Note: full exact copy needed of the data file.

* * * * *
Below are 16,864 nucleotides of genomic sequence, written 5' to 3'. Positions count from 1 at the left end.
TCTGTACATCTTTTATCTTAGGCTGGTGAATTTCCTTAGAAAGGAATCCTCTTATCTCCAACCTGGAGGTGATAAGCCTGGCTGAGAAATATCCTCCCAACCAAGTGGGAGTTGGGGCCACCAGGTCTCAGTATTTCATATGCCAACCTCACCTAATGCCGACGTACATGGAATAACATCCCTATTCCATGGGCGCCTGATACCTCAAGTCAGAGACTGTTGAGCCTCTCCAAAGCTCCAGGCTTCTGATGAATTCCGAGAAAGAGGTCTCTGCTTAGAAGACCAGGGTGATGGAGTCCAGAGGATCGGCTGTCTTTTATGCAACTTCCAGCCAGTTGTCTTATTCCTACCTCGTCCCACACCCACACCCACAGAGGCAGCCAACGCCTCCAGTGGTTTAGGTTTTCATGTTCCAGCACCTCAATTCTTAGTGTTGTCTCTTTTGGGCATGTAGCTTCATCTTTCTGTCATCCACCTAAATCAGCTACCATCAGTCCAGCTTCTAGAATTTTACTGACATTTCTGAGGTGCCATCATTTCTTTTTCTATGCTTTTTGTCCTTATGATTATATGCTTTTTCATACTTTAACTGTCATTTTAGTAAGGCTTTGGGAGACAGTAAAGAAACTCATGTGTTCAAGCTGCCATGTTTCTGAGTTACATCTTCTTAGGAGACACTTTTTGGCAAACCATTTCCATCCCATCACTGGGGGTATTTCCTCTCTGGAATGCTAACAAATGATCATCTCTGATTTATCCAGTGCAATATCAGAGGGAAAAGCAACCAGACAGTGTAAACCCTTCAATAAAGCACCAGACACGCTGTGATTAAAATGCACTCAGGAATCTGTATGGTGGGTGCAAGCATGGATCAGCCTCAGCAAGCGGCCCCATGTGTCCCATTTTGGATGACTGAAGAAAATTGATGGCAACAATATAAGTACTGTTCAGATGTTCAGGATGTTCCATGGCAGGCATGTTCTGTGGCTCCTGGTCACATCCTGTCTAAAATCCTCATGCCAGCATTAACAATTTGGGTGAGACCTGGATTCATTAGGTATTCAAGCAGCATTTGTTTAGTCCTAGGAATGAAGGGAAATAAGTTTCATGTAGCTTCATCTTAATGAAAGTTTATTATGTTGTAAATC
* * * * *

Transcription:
Below are 16,864 nucleotides of genomic sequence, written 5' to 3'. Positions count from 1 at the left end.
TCTGTACATCTTTTATCTTAGGCTGGTGAATTTCCTTAGAAAGGAATCCTCTTATCTCCAACCTGGAGGTGATAAGCCTGGCTGAGAAATATCCTCCCAACCAAGTGGGAGTTGGGGCCACCAGGTCTCAGTATTTCATATGCCAACCTCACCTAATGCCGACGTACATGGAATAACATCCCTATTCCATGGGCGCCTGATACCTCAAGTCAGAGACTGTTGAGCCTCTCCAAAGCTCCAGGCTTCTGATGAATTCCGAGAAAGAGGTCTCTGCTTAGAAGACCAGGGTGATGGAGTCCAGAGGATCGGCTGTCTTTTATGCAACTTCCAGCCAGTTGTCTTATTCCTACCTCGTCCCACACCCACACCCACAGAGGCAGCCAACGCCTCCAGTGGTTTAGGTTTTCATGTTCCAGCACCTCAATTCTTAGTGTTGTCTCTTTTGGGCATGTAGCTTCATCTTTCTGTCATCCACCTAAATCAGCTACCATCAGTCCAGCTTCTAGAATTTTACTGACATTTCTGAGGTGCCATCATTTCTTTTTCTATGCTTTTTGTCCTTATGATTATATGCTTTTTCATACTTTAACTGTCATTTTAGTAAGGCTTTGGGAGACAGTAAAGAAACTCATGTGTTCAAGCTGCCATGTTTCTGAGTTACATCTTCTTAGGAGACACTTTTTGGCAAACCATTTCCATCCCATCACTGGGGGTATTTCCTCTCTGGAATGCTAACAAATGATCATCTCTGATTTATCCAGTGCAATATCAGAGGGAAAAGCAACCAGACAGTGTAAACCCTTCAATAAAGCACCAGACACGCTGTGATTAAAATGCACTCAGGAATCTGTATGGTGGGTGCAAGCATGGATCAGCCTCAGCAAGCGGCCCCATGTGTCCCATTTTGGATGACTGAAGAAAATTGATGGCAACAATATAAGTACTGTTCAGATGTTCAGGATGTTCCATGGCAGGCATGTTCTGTGGCTCCTGGTCACATCCTGTCTAAAATCCTCATGCCAGCATTAACAATTTGGGTGAGACCTGGATTCATTAGGTATTCAAGCAGCATTTGTTTAGTCCTAGGAATGAAGGGAAATAAGTTTCATGTAGCTTCATCTTAATGAAAGTTTATTATGTTGTAAATC